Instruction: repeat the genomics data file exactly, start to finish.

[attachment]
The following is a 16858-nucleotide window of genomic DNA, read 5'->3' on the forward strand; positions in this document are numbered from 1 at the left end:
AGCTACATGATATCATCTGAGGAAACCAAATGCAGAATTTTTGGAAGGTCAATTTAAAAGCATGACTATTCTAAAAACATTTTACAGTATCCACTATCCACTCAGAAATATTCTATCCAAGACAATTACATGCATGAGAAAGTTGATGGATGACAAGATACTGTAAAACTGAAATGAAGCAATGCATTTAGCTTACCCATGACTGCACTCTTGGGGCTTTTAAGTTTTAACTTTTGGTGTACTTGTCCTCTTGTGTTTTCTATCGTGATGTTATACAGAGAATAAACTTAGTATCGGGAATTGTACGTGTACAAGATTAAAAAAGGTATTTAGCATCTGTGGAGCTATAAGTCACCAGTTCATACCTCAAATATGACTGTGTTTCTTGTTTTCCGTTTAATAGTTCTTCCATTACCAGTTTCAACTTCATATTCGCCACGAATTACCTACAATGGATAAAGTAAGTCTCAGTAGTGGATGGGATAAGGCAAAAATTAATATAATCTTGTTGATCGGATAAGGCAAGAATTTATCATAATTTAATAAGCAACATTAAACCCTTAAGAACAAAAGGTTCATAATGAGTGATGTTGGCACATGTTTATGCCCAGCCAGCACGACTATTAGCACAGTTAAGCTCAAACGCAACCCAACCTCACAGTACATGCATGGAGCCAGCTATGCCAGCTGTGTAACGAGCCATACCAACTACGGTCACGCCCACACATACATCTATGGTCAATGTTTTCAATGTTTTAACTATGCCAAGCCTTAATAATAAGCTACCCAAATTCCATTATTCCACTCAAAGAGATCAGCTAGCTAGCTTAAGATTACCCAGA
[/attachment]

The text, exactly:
The following is a 16858-nucleotide window of genomic DNA, read 5'->3' on the forward strand; positions in this document are numbered from 1 at the left end:
AGCTACATGATATCATCTGAGGAAACCAAATGCAGAATTTTTGGAAGGTCAATTTAAAAGCATGACTATTCTAAAAACATTTTACAGTATCCACTATCCACTCAGAAATATTCTATCCAAGACAATTACATGCATGAGAAAGTTGATGGATGACAAGATACTGTAAAACTGAAATGAAGCAATGCATTTAGCTTACCCATGACTGCACTCTTGGGGCTTTTAAGTTTTAACTTTTGGTGTACTTGTCCTCTTGTGTTTTCTATCGTGATGTTATACAGAGAATAAACTTAGTATCGGGAATTGTACGTGTACAAGATTAAAAAAGGTATTTAGCATCTGTGGAGCTATAAGTCACCAGTTCATACCTCAAATATGACTGTGTTTCTTGTTTTCCGTTTAATAGTTCTTCCATTACCAGTTTCAACTTCATATTCGCCACGAATTACCTACAATGGATAAAGTAAGTCTCAGTAGTGGATGGGATAAGGCAAAAATTAATATAATCTTGTTGATCGGATAAGGCAAGAATTTATCATAATTTAATAAGCAACATTAAACCCTTAAGAACAAAAGGTTCATAATGAGTGATGTTGGCACATGTTTATGCCCAGCCAGCACGACTATTAGCACAGTTAAGCTCAAACGCAACCCAACCTCACAGTACATGCATGGAGCCAGCTATGCCAGCTGTGTAACGAGCCATACCAACTACGGTCACGCCCACACATACATCTATGGTCAATGTTTTCAATGTTTTAACTATGCCAAGCCTTAATAATAAGCTACCCAAATTCCATTATTCCACTCAAAGAGATCAGCTAGCTAGCTTAAGATTACCCAGA